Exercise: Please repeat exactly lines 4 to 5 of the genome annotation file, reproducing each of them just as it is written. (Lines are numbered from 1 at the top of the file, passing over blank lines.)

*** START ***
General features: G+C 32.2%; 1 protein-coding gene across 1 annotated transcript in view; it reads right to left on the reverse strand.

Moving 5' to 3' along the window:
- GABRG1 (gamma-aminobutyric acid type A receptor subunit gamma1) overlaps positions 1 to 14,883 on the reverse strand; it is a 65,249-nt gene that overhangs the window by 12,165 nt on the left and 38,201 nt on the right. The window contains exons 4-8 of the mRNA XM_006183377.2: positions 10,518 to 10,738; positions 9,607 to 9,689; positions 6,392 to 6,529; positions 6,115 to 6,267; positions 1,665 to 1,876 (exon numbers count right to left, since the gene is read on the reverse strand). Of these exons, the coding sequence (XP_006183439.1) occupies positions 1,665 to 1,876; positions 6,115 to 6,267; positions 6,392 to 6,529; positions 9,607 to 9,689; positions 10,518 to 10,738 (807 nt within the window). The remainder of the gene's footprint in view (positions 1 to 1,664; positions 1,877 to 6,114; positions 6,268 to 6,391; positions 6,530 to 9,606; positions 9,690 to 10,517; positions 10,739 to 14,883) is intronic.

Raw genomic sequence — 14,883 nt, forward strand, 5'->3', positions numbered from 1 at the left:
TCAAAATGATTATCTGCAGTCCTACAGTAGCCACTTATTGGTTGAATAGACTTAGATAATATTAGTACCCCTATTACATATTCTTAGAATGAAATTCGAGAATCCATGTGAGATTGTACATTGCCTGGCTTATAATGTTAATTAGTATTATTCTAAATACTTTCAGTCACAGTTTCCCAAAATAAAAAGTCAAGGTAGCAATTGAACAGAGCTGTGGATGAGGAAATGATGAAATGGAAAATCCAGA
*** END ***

Raw genomic sequence — 14,883 nt, forward strand, 5'->3', positions numbered from 1 at the left:
TCAAAATGATTATCTGCAGTCCTACAGTAGCCACTTATTGGTTGAATAGACTTAGATAATATTAGTACCCCTATTACATATTCTTAGAATGAAATTCGAGAATCCATGTGAGATTGTACATTGCCTGGCTTATAATGTTAATTAGTATTATTCTAAATACTTTCAGTCACAGTTTCCCAAAATAAAAAGTCAAGGTAGCAATTGAACAGAGCTGTGGATGAGGAAATGATGAAATGGAAAATCCAGA